Social Justice in Higher Education
Higher education plays an ever-increasing, socio-economic role within knowledge-based societies in a globalized world (Singh, 2011). As students gain knowledge, they also increase opportunity for economic and other types of advancement, which can provide the key to rising out of poverty. The pursuit of knowledge and economic advancement, however, is not equally accessible by all in society. Higher education helps interrupt oppression through the pursuit of social justice by providing a path to knowledge acquisition for those willing and able to pursue post-secondary education. Marginalized students make up a small percentage of those privileged enough to attend an institution of higher education, and even fewer persist to graduation (Shapiro et al., 2017). Thus, it is vital that higher education institutions are vigilant in the pursuit of social justice in order to provide support for underrepresented and marginalized student groups and address related concerns like the access to, and cost of, education and student health. Higher education can work with communities to create structures for addressing such issues, thereby lifting the “..unfair burden of social justice work from the shoulders of solely marginalized groups...” (Nair and Thomas, 2018).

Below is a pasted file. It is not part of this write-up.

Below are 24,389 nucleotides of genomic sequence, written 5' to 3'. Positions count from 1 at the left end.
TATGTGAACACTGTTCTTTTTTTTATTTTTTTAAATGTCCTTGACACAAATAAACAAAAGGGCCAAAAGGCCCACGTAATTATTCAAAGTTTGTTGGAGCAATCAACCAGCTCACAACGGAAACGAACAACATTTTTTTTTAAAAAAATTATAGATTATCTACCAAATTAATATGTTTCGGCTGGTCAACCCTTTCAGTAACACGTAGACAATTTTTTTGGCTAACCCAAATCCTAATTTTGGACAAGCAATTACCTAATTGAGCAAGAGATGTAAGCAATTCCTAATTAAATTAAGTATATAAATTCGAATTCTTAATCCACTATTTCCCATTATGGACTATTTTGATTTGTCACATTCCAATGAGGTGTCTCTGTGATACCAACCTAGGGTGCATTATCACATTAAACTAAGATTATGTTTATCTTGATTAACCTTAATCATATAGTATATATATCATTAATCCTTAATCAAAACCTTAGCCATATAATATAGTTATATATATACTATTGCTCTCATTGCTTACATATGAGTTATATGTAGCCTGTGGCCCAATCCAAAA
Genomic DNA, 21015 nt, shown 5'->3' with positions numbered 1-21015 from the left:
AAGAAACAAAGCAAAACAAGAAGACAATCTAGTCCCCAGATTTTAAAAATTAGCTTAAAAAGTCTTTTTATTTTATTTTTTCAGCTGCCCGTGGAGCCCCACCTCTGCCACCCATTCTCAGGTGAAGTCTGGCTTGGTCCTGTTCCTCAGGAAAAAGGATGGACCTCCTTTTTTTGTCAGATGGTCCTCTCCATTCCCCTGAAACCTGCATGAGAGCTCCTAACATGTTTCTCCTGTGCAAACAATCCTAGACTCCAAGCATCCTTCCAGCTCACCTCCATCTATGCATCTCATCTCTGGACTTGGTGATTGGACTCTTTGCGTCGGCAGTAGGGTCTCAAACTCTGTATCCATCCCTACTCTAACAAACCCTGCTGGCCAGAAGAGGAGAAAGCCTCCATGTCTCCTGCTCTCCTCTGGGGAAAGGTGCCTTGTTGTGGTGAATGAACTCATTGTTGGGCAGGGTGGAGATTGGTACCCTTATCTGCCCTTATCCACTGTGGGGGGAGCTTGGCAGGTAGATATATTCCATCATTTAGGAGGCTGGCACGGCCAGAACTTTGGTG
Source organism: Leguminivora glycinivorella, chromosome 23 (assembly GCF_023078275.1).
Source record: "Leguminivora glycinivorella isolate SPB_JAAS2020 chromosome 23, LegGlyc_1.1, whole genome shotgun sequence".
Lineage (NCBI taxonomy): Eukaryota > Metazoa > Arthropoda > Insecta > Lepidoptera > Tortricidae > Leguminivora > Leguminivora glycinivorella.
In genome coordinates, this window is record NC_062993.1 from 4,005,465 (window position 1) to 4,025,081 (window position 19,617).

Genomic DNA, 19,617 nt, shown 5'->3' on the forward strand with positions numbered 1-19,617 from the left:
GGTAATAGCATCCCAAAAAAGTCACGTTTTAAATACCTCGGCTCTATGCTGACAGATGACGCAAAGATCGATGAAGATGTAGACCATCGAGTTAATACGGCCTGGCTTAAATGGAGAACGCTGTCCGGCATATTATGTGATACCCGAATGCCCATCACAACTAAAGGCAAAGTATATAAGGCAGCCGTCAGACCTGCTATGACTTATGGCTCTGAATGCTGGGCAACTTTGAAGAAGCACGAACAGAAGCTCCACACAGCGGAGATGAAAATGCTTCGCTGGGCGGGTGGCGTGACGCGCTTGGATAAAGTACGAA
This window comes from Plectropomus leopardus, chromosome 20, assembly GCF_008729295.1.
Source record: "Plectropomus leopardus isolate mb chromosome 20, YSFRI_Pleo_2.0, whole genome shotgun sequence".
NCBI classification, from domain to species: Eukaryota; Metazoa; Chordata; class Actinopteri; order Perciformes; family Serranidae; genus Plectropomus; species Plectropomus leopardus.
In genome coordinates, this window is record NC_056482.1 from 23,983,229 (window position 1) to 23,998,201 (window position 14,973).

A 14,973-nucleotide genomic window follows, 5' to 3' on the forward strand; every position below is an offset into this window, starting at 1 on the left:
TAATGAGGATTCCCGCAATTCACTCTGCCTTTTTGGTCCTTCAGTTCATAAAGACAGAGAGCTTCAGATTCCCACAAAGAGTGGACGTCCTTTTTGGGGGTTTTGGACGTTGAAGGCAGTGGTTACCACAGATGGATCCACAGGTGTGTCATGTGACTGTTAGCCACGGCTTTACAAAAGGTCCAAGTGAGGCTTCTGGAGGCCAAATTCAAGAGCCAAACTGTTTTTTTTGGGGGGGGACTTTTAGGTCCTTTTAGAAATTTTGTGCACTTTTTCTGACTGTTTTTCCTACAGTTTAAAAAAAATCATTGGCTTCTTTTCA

Since its inception in 1820, Indiana University pursued knowledge, truth, and justice, evidenced in the school motto “Lux et Veritas” (English translation: Light and Truth). The FACET Leadership Institute will continue in this tradition over the next two years by developing a project from the sub-topics listed below.
Sub-themes allow each campus to choose the topic that is most salient to their needs. Your Leadership Institute (LI) team will choose from the sub-themes below:
Equity & Equality in Higher Education
Teaching & Learning during Crisis
Authentic, Empathetic, and Innovative Assessment
Food Insecurity (among students?) in Higher Education